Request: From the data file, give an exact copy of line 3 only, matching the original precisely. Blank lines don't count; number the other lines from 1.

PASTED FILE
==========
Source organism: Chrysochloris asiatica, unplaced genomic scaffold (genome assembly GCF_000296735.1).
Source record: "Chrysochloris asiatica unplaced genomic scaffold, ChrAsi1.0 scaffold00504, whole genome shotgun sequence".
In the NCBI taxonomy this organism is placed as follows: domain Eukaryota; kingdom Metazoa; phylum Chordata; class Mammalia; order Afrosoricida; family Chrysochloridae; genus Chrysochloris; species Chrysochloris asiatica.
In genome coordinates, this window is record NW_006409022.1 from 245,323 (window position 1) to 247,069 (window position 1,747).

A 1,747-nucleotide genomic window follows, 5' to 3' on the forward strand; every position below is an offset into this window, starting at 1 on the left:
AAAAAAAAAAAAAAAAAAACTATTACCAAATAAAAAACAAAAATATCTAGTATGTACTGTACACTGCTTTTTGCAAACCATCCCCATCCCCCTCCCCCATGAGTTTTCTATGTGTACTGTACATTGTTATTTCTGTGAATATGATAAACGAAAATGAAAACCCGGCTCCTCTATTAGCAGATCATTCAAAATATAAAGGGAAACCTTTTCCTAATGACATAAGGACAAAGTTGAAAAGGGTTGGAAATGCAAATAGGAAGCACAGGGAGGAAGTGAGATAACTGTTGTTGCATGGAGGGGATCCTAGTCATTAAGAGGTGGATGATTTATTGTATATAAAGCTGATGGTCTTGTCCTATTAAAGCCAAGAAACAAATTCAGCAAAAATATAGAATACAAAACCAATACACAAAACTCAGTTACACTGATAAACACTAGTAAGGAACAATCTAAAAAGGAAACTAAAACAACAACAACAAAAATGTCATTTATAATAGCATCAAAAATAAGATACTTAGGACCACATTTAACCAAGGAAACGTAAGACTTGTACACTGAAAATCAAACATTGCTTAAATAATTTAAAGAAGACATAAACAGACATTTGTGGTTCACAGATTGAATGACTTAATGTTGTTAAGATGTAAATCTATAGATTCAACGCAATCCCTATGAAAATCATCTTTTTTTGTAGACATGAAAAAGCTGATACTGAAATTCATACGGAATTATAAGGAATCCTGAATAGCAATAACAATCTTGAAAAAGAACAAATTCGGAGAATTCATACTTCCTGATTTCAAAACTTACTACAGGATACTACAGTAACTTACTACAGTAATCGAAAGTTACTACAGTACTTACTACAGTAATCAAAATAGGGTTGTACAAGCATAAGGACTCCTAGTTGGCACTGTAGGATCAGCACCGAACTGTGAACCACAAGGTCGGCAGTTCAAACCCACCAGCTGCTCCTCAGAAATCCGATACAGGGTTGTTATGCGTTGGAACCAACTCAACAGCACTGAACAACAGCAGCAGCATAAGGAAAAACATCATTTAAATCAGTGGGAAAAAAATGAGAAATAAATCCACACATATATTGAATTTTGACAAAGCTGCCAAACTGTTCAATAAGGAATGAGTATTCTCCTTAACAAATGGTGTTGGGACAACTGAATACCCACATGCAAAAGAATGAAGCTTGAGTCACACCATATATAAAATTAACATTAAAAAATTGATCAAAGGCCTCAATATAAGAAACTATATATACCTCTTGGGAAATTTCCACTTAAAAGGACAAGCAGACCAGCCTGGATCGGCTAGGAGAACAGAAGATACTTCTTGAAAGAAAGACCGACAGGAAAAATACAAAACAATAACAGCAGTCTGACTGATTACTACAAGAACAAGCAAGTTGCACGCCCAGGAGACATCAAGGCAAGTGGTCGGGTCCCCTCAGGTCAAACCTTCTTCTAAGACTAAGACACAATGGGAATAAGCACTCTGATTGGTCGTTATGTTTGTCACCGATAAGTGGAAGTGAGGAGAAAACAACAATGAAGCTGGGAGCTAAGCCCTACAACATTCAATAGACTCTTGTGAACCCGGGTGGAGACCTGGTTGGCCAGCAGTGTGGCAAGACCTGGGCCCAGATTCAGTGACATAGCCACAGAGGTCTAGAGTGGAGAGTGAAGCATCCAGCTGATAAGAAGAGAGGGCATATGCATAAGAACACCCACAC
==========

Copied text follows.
In the NCBI taxonomy this organism is placed as follows: domain Eukaryota; kingdom Metazoa; phylum Chordata; class Mammalia; order Afrosoricida; family Chrysochloridae; genus Chrysochloris; species Chrysochloris asiatica.